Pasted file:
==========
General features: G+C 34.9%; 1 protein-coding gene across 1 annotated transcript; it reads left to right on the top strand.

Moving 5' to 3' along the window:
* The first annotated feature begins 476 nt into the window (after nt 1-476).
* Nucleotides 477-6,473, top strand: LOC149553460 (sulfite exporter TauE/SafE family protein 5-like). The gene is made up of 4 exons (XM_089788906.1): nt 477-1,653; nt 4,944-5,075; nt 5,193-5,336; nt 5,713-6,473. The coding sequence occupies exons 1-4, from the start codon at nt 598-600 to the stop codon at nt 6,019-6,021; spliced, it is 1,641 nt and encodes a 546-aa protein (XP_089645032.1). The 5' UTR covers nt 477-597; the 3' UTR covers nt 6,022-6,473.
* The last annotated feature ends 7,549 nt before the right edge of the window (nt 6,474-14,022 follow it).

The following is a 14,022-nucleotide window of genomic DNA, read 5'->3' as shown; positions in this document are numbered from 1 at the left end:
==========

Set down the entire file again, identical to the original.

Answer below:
General features: G+C 34.9%; 1 protein-coding gene across 1 annotated transcript; it reads left to right on the top strand.

Moving 5' to 3' along the window:
* The first annotated feature begins 476 nt into the window (after nt 1-476).
* Nucleotides 477-6,473, top strand: LOC149553460 (sulfite exporter TauE/SafE family protein 5-like). The gene is made up of 4 exons (XM_089788906.1): nt 477-1,653; nt 4,944-5,075; nt 5,193-5,336; nt 5,713-6,473. The coding sequence occupies exons 1-4, from the start codon at nt 598-600 to the stop codon at nt 6,019-6,021; spliced, it is 1,641 nt and encodes a 546-aa protein (XP_089645032.1). The 5' UTR covers nt 477-597; the 3' UTR covers nt 6,022-6,473.
* The last annotated feature ends 7,549 nt before the right edge of the window (nt 6,474-14,022 follow it).

The following is a 14,022-nucleotide window of genomic DNA, read 5'->3' as shown; positions in this document are numbered from 1 at the left end: